It’s the Reputation (not the Brand), stupid!

Now that spin doctor and political series are all the rage on the platforms (I like the French Les Hommes de l’ombre the most), I am going to paraphrase the great James Carville, who invented for Bill Clinton in the November 1992 presidential campaign the famous phrase that went round the world:

It’s the economy, stupid!

Reputational relevance _ Clinton
Watch my lips. It’s the economy, stupid…

They knocked out Bush senior, who had just won the first Gulf War against Hussein the year before, defeated the USSR in the Cold War two years earlier, had a 90% popularity rating never seen before, but had failed to realise something very important that worried the average American more than all the wars combined: the economy was doing badly.

The country had the highest unemployment rate in decades (7.7%), public debt was soaring (51% of GDP) and inflation was rising steadily (4.4%). However, his campaign slogan was: Stand by the president! And his election poster: a picture of him as Uncle Sam in World War II saying: I want you for the US Army!

The medium mediates, the context contextualises

Something similar may happen in the regional elections to be held this Sunday in Castilla y León. Not connecting with the environment, with the current context, with what is really happening in the street, with people’s daily lives, with their immediate future expectations, is the biggest mistake that any brand (political or electoral, corporate or commercial) can make.

There are glaring examples of disengagement between corporate brand and social expectations (Kodak, Nokia, Blockbuster, Yahoo, Toys R Us, Blackberry, El Corte Inglés, Terra, Compaq, Banesto…). And also great examples of the opposite, in some cases reborn from error (Apple, Mercadona, Starbucks, Microsoft, Converse, IBM, Seat, Google, Telepizza, Lego…).

More Reputation and Less Branding

Why is that? Because the key is no longer the Brand as it was before the digital world. Until 20 years ago, what mattered was what you said about yourself. Just ask the restaurants, hotels and shops that experienced this phenomenon. Now the most important thing is no longer just what you project, it is what people perceive and say about you: Reputation.

Moreover, promises that are not kept, that do not materialise and are quickly seen to be kept, penalise. The voices that count now are third party reviews (disintermediation in opinion creation as well) and those voices (users, influencers, etc.) are more concerned with results and in the short term. Not tomorrow, not the day after. Today, here and now. That´s why:

  • Reputation generates more empathy than the brand.
  • Reputation builds better relationships than branding.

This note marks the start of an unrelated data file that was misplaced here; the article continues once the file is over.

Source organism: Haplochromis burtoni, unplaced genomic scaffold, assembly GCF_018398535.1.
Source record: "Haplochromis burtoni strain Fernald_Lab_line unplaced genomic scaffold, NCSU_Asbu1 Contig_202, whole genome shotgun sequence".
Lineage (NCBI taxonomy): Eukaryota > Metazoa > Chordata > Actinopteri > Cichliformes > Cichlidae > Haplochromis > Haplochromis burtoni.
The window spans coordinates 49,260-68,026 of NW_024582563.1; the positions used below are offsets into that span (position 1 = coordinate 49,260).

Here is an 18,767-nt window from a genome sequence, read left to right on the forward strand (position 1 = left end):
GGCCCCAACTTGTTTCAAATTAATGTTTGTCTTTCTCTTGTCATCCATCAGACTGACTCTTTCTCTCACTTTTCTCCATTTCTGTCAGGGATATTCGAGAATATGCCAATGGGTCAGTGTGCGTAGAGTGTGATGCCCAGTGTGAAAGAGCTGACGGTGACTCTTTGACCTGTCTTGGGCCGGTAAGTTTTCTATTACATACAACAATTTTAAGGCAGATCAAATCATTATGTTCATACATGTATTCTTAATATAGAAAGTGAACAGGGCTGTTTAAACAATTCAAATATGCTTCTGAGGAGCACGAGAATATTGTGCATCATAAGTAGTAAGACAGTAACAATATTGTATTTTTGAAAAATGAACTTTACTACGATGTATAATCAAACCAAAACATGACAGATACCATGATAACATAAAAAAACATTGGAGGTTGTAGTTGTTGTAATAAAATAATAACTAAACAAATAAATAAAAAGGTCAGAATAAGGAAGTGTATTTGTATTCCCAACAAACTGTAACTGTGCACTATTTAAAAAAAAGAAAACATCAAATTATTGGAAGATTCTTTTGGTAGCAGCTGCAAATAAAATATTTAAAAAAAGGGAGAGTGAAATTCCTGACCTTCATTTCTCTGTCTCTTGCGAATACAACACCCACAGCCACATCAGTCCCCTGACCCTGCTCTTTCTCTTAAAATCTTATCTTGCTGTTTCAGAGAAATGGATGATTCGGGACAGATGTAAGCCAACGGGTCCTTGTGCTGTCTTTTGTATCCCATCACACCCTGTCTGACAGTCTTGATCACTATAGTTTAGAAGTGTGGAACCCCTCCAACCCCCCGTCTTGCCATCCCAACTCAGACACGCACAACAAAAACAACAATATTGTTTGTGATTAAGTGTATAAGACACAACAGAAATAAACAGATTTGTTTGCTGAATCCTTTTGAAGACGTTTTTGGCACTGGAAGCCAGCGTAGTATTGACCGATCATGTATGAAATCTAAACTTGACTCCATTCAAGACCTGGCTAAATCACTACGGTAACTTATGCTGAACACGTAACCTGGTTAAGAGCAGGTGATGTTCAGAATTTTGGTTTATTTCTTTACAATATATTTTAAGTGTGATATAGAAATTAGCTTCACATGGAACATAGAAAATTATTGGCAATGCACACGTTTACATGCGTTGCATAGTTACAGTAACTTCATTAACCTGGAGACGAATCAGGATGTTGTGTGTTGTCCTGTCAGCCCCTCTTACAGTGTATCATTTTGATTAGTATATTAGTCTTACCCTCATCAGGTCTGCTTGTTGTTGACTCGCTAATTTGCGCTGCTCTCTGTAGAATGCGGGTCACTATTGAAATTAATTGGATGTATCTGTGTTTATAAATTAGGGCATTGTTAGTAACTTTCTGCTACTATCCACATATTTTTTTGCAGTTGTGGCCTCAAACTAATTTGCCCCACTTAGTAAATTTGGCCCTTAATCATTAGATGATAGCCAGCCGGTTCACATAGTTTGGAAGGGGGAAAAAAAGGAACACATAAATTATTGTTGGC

• Reputation speaks more truth than Brand

More reputation-centric companies

Companies do not need to be more customer-centric, they need to be, above all, more reputation-centric. Because by doing so, they will connect with the customer and their real needs, but also with society and its current problems. And because by doing so, they will respond better to the service that their customers expect, but also with the ethical conduct that society expects.

And your CEOs, what do they expect from the Communications and Marketing Departments? So collaboration and alienation, with a much more focused approach on Reputation, more efforts and developments in Digital communication and a more fluid relationship with the Business areas, such as Sales, Product or Service. In other words, a more dynamic and fruitful co-existence.

3 examples of how Reputation eats up Brand

Drucker said that Culture had eaten Strategy. The same applies to Reputation and Brand. A snack and a good one, with Nocilla. If brands used to be built around values and through products, in addition to traditional advertising, today they are built around purpose and through service, in addition to digital communication.

There are three great examples, from three different sectors (banking, food and technology), which I would like to analyse briefly, in order to conclude and demonstrate how Reputation has stolen a march on Brand in the 21st century strategy game:

  1. Bankia: from ‘Become a banker’ and the black cards (ranked below 100 in Merco in 2011) to ‘Let’s start with principles’ and the merger with Caixabank (ranked 47th in Merco in 2019 and in the top 10 of the sector).
  2. Unilever: from Axe’s ‘Makes all women flock’ (desire and pleasure, 1,600 brands) to Dove’s ‘Real beauty from real care’ (purpose and sustainability, 75% of the business comes from 28 purpose brands and turnover 25% higher than 15 years ago).
  3. Apple: from ‘Your life in your pocket. Life is Easier’ iPhone, novelty and ease (in 2007, being sales leader at its launch) to ‘Privacy. That’s iPhone’, privacy and security (in 2019, returning to leadership in 2020 by dethroning Samsung).

So, from now on, don’t forget: It’s the Reputation (not the Brand), stupid!

Ricardo Gómez Díez

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